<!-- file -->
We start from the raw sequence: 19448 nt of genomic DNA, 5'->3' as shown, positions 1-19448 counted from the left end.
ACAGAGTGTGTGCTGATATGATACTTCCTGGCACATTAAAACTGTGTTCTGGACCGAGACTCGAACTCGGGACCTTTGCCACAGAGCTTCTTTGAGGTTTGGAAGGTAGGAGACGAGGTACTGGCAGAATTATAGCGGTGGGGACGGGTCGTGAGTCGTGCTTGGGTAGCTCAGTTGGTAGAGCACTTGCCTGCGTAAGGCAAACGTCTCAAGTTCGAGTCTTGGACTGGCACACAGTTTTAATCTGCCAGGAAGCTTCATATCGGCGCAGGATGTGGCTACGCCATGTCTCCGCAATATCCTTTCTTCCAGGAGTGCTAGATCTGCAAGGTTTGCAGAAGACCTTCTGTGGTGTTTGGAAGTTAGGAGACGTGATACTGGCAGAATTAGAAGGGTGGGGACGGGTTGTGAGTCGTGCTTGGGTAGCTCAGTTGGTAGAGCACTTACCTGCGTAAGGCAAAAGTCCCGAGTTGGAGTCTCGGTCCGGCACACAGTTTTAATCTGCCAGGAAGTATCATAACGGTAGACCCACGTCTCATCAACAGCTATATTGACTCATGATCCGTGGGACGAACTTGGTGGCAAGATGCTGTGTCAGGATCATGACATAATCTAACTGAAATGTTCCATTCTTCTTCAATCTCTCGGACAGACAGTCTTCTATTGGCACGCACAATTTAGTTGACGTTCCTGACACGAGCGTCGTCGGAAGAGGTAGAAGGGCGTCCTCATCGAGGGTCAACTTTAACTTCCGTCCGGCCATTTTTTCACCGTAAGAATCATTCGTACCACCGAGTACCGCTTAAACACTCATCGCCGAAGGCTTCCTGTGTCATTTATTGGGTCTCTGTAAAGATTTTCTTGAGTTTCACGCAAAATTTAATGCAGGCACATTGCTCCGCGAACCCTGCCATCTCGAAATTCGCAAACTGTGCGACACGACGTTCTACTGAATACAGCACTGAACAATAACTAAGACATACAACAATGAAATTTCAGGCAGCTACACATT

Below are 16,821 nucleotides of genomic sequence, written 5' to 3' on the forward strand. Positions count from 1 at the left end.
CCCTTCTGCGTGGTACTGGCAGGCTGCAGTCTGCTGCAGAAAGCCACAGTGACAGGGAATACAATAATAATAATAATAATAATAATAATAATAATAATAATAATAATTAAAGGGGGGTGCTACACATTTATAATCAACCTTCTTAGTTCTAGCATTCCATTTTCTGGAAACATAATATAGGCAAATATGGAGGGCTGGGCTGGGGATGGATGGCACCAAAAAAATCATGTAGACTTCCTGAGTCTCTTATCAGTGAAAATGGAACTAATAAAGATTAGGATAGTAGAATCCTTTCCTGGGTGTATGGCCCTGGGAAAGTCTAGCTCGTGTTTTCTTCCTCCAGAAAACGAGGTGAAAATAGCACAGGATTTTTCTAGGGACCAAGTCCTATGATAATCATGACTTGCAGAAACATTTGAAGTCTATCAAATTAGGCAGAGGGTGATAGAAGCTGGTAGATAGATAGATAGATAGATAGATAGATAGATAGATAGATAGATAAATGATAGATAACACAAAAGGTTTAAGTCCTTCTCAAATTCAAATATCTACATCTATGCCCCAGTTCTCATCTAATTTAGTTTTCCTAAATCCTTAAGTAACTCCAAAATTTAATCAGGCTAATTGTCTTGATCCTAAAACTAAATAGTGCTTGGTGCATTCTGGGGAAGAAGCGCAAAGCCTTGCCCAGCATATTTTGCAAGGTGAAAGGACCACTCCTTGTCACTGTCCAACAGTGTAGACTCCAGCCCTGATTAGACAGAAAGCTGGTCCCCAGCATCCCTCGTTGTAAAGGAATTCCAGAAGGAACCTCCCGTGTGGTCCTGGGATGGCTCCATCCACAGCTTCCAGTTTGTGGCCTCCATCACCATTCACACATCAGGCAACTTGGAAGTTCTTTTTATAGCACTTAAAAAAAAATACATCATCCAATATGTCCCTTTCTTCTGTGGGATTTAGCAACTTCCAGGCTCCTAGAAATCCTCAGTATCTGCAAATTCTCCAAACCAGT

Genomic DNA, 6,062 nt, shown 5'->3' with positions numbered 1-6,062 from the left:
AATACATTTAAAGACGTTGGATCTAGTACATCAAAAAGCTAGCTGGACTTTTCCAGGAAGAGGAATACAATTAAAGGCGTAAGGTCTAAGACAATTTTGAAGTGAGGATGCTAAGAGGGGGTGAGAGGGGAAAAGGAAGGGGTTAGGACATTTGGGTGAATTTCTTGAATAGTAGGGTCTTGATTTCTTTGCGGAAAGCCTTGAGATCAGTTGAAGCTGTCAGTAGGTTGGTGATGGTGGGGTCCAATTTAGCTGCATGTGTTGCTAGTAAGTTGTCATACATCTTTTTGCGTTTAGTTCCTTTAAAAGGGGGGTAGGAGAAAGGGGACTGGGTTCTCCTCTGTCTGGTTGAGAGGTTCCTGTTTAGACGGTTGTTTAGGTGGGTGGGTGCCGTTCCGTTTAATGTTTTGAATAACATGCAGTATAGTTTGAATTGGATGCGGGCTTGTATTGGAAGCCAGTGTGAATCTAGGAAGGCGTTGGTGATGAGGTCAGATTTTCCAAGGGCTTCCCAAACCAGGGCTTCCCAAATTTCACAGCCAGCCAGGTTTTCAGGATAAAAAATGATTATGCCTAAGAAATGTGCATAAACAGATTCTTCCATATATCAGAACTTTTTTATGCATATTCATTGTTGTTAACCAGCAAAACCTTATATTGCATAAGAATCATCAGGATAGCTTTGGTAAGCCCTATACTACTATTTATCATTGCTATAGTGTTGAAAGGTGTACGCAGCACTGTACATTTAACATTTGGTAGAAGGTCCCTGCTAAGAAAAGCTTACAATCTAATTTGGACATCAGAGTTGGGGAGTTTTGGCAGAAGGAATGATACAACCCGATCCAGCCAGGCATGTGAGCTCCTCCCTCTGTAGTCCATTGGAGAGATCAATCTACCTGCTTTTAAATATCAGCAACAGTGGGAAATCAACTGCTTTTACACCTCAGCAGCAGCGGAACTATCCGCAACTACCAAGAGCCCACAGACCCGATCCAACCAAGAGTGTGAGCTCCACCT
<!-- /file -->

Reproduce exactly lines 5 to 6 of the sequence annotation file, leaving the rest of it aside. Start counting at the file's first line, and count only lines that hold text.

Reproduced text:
Genomic DNA, 6,062 nt, shown 5'->3' with positions numbered 1-6,062 from the left:
AATACATTTAAAGACGTTGGATCTAGTACATCAAAAAGCTAGCTGGACTTTTCCAGGAAGAGGAATACAATTAAAGGCGTAAGGTCTAAGACAATTTTGAAGTGAGGATGCTAAGAGGGGGTGAGAGGGGAAAAGGAAGGGGTTAGGACATTTGGGTGAATTTCTTGAATAGTAGGGTCTTGATTTCTTTGCGGAAAGCCTTGAGATCAGTTGAAGCTGTCAGTAGGTTGGTGATGGTGGGGTCCAATTTAGCTGCATGTGTTGCTAGTAAGTTGTCATACATCTTTTTGCGTTTAGTTCCTTTAAAAGGGGGGTAGGAGAAAGGGGACTGGGTTCTCCTCTGTCTGGTTGAGAGGTTCCTGTTTAGACGGTTGTTTAGGTGGGTGGGTGCCGTTCCGTTTAATGTTTTGAATAACATGCAGTATAGTTTGAATTGGATGCGGGCTTGTATTGGAAGCCAGTGTGAATCTAGGAAGGCGTTGGTGATGAGGTCAGATTTTCCAAGGGCTTCCCAAACCAGGGCTTCCCAAATTTCACAGCCAGCCAGGTTTTCAGGATAAAAAATGATTATGCCTAAGAAATGTGCATAAACAGATTCTTCCATATATCAGAACTTTTTTATGCATATTCATTGTTGTTAACCAGCAAAACCTTATATTGCATAAGAATCATCAGGATAGCTTTGGTAAGCCCTATACTACTATTTATCATTGCTATAGTGTTGAAAGGTGTACGCAGCACTGTACATTTAACATTTGGTAGAAGGTCCCTGCTAAGAAAAGCTTACAATCTAATTTGGACATCAGAGTTGGGGAGTTTTGGCAGAAGGAATGATACAACCCGATCCAGCCAGGCATGTGAGCTCCTCCCTCTGTAGTCCATTGGAGAGATCAATCTACCTGCTTTTAAATATCAGCAACAGTGGGAAATCAACTGCTTTTACACCTCAGCAGCAGCGGAACTATCCGCAACTACCAAGAGCCCACAGACCCGATCCAACCAAGAGTGTGAGCTCCACCT